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March 6, 1999
Tech professor criticizes use of SOLs / Says
test shouldn't control graduation, accreditation.
BY JON POPE
Times-Dispatch Staff Writer
Dr. Lawrence H. Cross can't believe the massive changes he's seeing
in the state's public education arena. Standardized tests to determine
whether a student will receive a high school diploma? Ludicrous,
Cross said. Standardized tests to determine whether schools are
doing their jobs correctly? Ridiculous, Cross said. Standardized
tests being used as a way to raise academic standards? Absurd, Cross
Cross, a professor of educational research and measurement at Virginia
Tech, gave the state's new standardized tests, the Standards of
Learning, a verbal thrashing yesterday. He made his comments during
a small group session of the Virginia Educational Research Association's
annual conference, which was held in Chesterfield County. About
35 educational researchers attended the conference. The association
is a nonprofit group with about 100 members whose mission is to
serve the research and evaluation needs of professional educators
in Virginia. Cross said the SOL tests are no better and no worse
than any other standardized tests.
"It's not the test that's the bad guy, it's the use to which
it's being put." His criticism comes at a time when educators,
students and parents apparently are trying to make sense of the
new tests, which are based on a tougher curriculum approved by the
state Board of Education in 1995.
One of the hot-button issues of the SOLs revolves around the notion
that student performance on the tests eventually will determine
whether a school receives accreditation from the state. Beginning
in the 2006-07 school year, 70 percent of a school's students must
pass the tests for the school to remain accredited.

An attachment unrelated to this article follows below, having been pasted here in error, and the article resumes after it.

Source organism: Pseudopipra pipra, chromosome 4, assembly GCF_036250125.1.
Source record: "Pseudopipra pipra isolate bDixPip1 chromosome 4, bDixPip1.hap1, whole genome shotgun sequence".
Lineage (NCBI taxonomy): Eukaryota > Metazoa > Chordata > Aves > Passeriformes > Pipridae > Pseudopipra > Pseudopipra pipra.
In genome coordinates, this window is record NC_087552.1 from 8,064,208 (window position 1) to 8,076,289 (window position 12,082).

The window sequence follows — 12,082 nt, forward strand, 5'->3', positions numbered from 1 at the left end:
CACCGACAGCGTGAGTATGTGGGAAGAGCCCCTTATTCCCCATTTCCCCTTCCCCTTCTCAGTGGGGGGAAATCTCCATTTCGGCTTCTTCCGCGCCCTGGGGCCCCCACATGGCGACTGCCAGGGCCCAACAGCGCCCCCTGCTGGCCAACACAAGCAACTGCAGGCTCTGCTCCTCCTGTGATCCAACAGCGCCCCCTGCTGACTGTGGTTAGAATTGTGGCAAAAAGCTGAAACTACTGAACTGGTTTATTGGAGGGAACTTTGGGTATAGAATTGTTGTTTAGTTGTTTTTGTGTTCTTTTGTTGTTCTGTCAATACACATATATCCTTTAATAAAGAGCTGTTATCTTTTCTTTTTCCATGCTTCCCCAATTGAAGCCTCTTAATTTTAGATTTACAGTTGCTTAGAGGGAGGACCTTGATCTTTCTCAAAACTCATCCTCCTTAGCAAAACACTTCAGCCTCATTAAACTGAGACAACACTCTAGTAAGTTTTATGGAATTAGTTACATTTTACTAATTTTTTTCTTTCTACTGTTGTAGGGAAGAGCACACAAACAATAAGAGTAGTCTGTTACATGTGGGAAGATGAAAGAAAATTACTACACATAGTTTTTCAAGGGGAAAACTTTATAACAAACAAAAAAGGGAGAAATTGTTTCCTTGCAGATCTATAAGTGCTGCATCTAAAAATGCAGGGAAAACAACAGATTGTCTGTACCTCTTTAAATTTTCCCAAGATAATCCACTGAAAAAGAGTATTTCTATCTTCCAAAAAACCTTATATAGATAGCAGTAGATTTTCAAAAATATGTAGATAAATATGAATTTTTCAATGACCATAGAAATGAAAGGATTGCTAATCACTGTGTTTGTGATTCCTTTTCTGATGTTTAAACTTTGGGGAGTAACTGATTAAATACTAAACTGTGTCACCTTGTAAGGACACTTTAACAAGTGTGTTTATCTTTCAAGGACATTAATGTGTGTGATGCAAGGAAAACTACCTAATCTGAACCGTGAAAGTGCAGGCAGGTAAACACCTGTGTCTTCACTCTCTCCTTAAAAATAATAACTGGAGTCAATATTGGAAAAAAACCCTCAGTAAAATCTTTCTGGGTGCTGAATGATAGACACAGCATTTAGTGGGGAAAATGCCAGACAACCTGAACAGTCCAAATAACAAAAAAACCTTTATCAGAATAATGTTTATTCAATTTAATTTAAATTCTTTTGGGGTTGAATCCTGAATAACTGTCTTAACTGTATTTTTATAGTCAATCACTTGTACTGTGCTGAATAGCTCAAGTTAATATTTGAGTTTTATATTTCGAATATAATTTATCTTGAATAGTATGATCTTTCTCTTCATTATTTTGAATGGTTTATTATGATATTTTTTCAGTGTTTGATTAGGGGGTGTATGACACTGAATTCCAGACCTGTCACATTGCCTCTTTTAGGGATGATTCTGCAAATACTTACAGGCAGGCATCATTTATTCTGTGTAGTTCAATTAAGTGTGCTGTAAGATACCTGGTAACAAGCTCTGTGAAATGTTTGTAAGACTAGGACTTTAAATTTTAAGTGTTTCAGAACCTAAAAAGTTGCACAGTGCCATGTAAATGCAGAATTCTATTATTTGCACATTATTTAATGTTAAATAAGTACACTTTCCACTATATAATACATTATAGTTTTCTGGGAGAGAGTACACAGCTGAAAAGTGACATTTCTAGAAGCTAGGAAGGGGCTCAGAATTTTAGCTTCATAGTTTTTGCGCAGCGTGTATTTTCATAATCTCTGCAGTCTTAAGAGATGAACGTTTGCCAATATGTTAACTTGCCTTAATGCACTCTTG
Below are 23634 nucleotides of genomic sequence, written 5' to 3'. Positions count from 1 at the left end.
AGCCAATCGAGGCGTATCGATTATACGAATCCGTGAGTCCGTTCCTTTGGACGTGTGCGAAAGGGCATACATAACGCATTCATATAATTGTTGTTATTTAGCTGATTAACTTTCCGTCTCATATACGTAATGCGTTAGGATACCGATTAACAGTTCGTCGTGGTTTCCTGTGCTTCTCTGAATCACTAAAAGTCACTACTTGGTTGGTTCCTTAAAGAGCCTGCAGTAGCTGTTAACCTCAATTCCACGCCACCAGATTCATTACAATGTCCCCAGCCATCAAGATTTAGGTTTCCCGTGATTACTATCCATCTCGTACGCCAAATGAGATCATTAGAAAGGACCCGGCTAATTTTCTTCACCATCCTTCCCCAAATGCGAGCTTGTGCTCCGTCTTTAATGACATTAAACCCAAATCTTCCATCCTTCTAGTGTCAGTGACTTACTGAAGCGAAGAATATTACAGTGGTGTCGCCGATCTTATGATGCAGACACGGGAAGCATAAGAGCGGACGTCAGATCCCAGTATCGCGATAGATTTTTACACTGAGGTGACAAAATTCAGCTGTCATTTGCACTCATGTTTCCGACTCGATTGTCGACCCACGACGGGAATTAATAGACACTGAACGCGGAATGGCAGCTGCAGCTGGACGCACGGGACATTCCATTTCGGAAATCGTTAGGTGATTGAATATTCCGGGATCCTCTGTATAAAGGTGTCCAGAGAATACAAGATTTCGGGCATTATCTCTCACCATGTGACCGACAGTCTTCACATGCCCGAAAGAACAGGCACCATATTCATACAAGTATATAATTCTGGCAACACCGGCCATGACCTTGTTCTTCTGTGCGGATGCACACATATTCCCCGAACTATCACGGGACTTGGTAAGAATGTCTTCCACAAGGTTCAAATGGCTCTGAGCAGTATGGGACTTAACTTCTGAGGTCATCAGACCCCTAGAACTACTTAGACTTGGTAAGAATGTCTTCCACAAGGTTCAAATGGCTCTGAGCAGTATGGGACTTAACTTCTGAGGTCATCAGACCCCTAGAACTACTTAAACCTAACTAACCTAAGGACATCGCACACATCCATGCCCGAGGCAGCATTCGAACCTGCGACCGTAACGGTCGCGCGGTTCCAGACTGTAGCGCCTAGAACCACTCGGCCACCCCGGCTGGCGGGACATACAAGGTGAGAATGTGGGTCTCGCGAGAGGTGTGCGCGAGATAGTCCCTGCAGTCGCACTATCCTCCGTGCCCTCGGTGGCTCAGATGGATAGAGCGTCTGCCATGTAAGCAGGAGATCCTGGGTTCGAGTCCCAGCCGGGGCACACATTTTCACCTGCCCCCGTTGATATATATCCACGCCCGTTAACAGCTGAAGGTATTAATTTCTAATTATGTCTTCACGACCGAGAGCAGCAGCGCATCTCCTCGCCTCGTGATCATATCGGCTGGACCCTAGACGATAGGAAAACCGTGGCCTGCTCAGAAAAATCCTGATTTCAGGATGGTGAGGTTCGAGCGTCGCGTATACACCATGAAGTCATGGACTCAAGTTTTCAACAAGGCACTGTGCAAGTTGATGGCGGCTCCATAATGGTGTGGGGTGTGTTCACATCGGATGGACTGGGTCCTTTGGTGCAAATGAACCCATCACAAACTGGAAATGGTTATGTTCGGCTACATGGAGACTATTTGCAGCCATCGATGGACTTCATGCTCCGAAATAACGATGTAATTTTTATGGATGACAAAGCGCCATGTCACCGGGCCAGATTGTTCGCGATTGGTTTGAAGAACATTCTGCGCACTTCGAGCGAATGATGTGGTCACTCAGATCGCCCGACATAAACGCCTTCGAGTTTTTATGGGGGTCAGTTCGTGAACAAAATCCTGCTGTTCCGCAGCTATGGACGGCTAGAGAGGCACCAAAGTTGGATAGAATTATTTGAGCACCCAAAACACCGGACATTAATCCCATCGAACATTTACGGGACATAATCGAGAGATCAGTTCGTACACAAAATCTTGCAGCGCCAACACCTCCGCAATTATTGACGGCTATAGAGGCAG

Based on the results of last spring's first round of SOL tests,
only 2.2 percent of the state's public schools would meet Virginia's
new accreditation requirements. That statistic, Cross said, has
either made Virginia's public school system the laughing stock of
the nation or the recipient of everyone's sympathy.
He said it's naive to think that any one item can be used to measure
the quality of an educational program. The SOL tests also eventually
will be used to determine whether students qualify for a high school
diploma. Starting with the graduating class of 2004, students must
pass at least six of 11 end-of-course exams to earn their diplomas.
Such a setup is based on the misconception that all children can
learn challenging concepts, Cross said. That ideal, while inaccurate,
is politically correct and popular among conservatives and liberals
alike, he said, which explains the general lack of public criticism
of the SOLs.
While Cross' assessment seemed to be accepted by most in attendance
at the conference, not everyone agreed with him.
"If the kids are failing, then it's time
to change the way we teach," said Dr. Mary L. Radnofsky, president
of The Socrates Institute, a nonprofit educational corporation.
The most important aspect of the SOL debate at this point isn't
you agree or disagree with the state's new philosophy on education,
"Even if you hate the SOLs, this has
given us an incredible opportunity to talk about education,"
© 1999, Richmond Newspapers Inc.
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